The Crown Estate and UK government have joined forces in a bid to protect and restore the UK’s marine environment and unlock offshore energy ambitions.
On 7 December, the Offshore Wind Evidence and Change programme was launched, a partnership setting out to gather and harness data and evidence, to drive forward the growth of UK offshore wind, key for the sector as it aims to deliver on the government’s ambitions for 40GW of capacity by 2030. It will be led by the Crown Estate, which has committed to a five-year £25mn kick-starter investment, alongside strategic partners BEIS and Defra.
Over the five years, the programme’s strategic research and data projects will provide insights that help the sector to understand and address environmental considerations and interactions with other industries and activities, both around the coast and offshore, which could include hydrogen and CCS developments. By enabling a more coordinated and strategic approach to the delivery of new infrastructure required for net zero by 2050, it will ensure the sector can deliver at pace while protecting the broader natural environment.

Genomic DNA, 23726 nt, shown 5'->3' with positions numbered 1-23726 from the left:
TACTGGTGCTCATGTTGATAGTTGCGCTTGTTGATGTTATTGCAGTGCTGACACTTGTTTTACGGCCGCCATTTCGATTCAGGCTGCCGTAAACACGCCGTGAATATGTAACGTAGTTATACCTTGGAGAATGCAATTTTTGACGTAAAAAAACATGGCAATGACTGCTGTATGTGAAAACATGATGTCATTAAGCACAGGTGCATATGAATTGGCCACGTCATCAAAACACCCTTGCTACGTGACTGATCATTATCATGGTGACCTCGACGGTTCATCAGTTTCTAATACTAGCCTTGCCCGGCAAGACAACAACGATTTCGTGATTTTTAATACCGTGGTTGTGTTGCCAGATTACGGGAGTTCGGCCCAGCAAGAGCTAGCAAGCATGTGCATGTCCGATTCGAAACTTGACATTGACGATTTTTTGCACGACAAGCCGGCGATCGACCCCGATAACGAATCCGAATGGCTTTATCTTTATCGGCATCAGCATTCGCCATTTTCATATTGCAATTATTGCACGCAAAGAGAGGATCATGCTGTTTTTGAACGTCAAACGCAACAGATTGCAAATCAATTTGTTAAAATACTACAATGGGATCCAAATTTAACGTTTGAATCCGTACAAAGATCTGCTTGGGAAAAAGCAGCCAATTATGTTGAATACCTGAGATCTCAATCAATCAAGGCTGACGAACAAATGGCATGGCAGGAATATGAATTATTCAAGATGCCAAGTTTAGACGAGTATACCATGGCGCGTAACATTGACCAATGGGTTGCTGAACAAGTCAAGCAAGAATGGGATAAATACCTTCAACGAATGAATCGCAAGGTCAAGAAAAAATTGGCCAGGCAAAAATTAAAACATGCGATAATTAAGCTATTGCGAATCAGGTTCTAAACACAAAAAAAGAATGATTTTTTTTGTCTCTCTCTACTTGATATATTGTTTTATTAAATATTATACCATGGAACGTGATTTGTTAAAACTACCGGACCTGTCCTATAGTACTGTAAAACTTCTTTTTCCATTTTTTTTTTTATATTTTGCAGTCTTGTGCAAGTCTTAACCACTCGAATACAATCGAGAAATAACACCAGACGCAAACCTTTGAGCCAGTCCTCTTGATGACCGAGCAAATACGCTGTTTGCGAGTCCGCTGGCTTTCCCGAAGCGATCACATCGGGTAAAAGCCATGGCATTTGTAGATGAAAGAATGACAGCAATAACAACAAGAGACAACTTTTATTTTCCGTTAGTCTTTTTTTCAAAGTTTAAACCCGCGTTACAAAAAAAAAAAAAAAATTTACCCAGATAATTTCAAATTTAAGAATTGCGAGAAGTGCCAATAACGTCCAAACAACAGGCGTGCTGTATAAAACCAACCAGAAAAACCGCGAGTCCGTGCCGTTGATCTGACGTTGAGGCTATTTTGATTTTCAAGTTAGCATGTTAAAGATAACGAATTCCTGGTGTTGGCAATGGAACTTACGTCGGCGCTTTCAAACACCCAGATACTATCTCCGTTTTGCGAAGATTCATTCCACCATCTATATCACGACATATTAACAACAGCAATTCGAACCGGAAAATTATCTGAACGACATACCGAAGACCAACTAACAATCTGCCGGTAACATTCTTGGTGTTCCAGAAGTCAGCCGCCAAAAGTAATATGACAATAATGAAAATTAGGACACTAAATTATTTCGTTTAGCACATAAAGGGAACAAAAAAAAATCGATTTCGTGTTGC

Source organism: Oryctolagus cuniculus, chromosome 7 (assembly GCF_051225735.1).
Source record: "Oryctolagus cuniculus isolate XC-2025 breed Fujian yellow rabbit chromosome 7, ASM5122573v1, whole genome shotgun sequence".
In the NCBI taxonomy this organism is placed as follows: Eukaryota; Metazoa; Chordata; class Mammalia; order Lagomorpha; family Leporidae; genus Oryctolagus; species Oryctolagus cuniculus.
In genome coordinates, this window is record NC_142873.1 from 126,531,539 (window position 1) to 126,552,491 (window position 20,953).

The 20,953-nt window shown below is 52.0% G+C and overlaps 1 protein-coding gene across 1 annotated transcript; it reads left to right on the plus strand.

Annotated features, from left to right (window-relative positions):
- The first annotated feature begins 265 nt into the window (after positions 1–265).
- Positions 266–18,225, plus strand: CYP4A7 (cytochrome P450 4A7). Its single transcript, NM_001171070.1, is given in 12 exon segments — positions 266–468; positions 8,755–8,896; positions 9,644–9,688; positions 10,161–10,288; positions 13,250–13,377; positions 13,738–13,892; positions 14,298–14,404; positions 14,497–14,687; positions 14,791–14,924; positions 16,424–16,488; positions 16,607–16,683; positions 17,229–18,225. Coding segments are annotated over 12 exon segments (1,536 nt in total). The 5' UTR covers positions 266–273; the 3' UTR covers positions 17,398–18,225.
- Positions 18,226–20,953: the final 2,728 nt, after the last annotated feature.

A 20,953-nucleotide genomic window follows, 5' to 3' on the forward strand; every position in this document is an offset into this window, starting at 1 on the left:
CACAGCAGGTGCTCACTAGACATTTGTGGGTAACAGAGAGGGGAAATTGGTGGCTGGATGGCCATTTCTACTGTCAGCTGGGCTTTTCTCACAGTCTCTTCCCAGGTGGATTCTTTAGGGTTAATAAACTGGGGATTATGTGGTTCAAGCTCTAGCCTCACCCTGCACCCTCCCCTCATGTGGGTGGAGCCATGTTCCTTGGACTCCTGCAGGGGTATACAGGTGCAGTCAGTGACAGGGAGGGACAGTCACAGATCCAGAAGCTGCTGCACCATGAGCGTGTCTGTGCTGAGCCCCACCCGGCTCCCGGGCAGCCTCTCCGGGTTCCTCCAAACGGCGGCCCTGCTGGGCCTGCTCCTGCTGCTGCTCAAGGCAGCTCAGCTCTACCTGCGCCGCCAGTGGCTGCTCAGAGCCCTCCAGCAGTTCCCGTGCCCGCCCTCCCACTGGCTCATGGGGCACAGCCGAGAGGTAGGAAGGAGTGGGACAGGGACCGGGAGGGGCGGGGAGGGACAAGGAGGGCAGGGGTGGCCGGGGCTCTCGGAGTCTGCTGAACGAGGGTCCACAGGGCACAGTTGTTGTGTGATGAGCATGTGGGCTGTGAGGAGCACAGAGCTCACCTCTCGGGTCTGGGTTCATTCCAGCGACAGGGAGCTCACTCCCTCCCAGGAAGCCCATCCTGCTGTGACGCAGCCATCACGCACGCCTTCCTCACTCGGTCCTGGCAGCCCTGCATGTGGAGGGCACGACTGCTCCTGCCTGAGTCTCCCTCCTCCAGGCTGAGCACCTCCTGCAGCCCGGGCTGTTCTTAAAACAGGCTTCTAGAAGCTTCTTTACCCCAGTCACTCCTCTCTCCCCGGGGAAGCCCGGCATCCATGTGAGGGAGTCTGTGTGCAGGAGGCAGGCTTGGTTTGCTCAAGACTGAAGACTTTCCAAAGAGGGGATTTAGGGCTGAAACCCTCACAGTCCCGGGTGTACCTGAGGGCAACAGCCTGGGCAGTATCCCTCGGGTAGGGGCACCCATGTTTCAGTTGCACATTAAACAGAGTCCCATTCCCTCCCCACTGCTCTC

The initial projects that the partnership is to bring forward include an East Coast Grid Spatial study, set to be delivered with National Grid ESO, National Grid Electricity Transmission and The Marine Management Organisation. It will look to build understanding of the interactions that future offshore wind farms on the east coast of England will likely face when connecting to the network, along with whether alternative approaches to connection can reduce community and environmental impacts.
It is also bringing forward a UK-wide Future Offshore Wind Scenarios project, with the study to be delivered with Crown Estate Scotland and BEIS. This will develop and assess spatial scenarios in a bid to better understand opportunities for future offshore wind deployment.